This week marks the beginning of user beamtime at the DESIREE infrastructure. We spoke with Emma Anderson, the Stockholm University PhD student leading this week's experiments.
Who are you; where are you from?
I’m a PhD student with the Atomic Physics group at Stockholm University and my PhD is focussed on DESIREE experiments, so I haven’t had to travel far to work at DESIREE this week.
What is your research in general?
I have been working on measuring the spontaneous decay of hot metal clusters. This week we aim to determine the dominating decay mechanism in vibrationally energetic small metal clusters.
How will your experiments at DESIREE further your research?
The experiments this week allow us to investigate the decay of small cluster anions of silver and copper with channel specificity. We would like to be able to determine if fragmentation or electron detachment is the dominant neutralisation channel in each of these small systems.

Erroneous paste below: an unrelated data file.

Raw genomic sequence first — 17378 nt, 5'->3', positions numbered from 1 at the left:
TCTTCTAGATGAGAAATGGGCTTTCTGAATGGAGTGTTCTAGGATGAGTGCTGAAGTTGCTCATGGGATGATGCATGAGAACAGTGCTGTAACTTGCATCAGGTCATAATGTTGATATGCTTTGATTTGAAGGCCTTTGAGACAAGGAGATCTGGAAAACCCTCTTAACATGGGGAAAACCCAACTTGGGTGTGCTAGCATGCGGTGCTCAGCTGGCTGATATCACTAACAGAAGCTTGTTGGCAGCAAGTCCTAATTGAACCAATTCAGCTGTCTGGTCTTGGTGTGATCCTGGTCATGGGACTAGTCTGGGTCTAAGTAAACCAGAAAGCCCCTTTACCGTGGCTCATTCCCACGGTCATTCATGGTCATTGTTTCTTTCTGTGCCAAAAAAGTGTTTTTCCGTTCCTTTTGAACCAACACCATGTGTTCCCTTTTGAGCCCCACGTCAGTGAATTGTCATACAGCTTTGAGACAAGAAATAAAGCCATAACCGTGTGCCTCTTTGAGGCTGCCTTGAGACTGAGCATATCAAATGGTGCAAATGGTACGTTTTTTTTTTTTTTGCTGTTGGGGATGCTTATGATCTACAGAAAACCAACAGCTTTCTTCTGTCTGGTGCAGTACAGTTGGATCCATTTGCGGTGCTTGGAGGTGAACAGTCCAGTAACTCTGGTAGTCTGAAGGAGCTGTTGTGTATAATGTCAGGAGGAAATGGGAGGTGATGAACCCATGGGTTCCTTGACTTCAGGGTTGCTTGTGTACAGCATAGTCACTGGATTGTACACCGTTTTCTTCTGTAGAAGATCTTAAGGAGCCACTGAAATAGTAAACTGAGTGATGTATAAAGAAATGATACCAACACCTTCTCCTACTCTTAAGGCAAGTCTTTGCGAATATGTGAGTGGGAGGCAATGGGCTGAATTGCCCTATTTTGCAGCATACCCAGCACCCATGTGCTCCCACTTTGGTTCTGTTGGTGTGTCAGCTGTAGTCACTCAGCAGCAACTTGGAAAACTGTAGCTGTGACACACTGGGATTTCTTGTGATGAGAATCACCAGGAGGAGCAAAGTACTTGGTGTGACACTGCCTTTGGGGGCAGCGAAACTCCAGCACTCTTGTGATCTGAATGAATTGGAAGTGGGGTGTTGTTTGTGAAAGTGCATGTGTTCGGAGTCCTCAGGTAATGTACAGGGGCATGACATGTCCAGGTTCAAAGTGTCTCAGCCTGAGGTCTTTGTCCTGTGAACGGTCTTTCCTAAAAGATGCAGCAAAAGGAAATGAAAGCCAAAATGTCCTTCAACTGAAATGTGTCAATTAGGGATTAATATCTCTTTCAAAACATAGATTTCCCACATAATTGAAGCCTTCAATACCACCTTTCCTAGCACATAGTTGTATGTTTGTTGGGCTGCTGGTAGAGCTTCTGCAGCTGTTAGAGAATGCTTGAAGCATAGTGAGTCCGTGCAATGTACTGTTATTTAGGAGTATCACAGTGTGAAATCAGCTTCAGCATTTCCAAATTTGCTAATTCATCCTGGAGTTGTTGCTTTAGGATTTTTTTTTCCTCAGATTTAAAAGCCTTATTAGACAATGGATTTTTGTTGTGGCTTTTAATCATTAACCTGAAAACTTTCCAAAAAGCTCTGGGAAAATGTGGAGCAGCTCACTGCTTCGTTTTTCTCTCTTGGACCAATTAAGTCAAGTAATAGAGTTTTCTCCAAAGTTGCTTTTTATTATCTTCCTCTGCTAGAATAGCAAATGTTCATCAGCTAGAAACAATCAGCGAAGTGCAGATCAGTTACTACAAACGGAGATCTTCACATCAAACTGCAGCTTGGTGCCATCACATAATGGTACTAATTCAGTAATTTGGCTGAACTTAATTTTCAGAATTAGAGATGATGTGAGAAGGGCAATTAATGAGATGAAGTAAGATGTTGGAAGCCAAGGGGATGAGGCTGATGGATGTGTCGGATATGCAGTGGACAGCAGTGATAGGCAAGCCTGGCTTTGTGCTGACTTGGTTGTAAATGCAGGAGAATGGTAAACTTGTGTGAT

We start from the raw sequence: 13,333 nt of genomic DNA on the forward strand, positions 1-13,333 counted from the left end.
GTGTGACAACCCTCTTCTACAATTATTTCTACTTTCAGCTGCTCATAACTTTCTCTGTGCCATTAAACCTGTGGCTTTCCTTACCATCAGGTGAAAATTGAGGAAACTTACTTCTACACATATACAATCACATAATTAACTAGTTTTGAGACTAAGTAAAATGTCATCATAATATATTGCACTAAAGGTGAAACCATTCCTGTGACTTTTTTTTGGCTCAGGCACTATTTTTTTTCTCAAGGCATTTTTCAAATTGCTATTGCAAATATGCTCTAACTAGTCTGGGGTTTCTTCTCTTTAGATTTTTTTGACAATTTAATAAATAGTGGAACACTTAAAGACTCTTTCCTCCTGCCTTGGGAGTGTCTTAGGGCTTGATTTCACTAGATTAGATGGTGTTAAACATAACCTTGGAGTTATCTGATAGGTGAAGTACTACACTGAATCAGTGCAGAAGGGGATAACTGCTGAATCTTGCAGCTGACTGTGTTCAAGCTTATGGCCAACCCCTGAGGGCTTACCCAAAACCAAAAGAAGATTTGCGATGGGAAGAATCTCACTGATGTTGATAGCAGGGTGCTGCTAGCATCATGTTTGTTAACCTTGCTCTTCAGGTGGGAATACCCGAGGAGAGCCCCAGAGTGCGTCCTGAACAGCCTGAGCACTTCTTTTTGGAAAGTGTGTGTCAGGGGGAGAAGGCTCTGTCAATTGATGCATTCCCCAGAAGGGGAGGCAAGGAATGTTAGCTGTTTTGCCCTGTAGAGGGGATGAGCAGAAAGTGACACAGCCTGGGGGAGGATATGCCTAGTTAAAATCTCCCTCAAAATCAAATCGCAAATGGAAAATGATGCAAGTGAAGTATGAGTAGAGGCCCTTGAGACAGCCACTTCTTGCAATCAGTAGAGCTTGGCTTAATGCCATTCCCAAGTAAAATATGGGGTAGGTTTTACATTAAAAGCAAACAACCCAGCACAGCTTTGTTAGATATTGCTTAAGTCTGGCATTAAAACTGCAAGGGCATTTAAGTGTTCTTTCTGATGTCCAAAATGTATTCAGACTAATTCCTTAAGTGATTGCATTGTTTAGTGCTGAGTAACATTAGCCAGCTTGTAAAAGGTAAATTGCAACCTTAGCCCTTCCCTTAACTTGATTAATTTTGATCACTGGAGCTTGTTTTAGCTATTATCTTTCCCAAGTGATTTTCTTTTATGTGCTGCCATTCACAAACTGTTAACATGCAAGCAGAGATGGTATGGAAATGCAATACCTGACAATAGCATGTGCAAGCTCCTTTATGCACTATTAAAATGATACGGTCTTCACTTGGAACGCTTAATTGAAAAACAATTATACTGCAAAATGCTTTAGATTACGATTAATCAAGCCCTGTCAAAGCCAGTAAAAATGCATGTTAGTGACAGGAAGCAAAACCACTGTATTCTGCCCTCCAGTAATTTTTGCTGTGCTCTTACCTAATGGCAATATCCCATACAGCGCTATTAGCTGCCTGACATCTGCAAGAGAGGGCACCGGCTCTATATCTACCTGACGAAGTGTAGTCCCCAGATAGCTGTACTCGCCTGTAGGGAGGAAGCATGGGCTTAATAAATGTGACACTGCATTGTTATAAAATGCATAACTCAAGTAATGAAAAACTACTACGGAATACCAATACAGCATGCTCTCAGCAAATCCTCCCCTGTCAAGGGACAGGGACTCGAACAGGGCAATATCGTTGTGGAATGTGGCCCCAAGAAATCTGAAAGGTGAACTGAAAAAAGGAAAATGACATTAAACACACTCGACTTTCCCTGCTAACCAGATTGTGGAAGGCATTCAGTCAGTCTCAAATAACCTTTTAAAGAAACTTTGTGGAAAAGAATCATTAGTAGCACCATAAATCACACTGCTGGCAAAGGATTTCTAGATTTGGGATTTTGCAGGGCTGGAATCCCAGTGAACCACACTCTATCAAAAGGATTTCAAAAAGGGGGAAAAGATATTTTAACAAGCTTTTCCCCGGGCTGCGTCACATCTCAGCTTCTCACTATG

Are there any unique capabilities of DESIREE that you are exploiting?
We are able to look at the spontaneous decay for very long times due to the very low residual gas pressure of DESIREE. We are utilising three of the detectors and one of the storage rings of DESIREE to allow us to do these measurements. Previous experiments that directly measure the competition between fragmentation and electron detachment are limited.
How do you find it to work at the infrastructure?
It is a good environment to work in. There is technical and research support. This means there is always someone to help you to get the best out of DESIREE.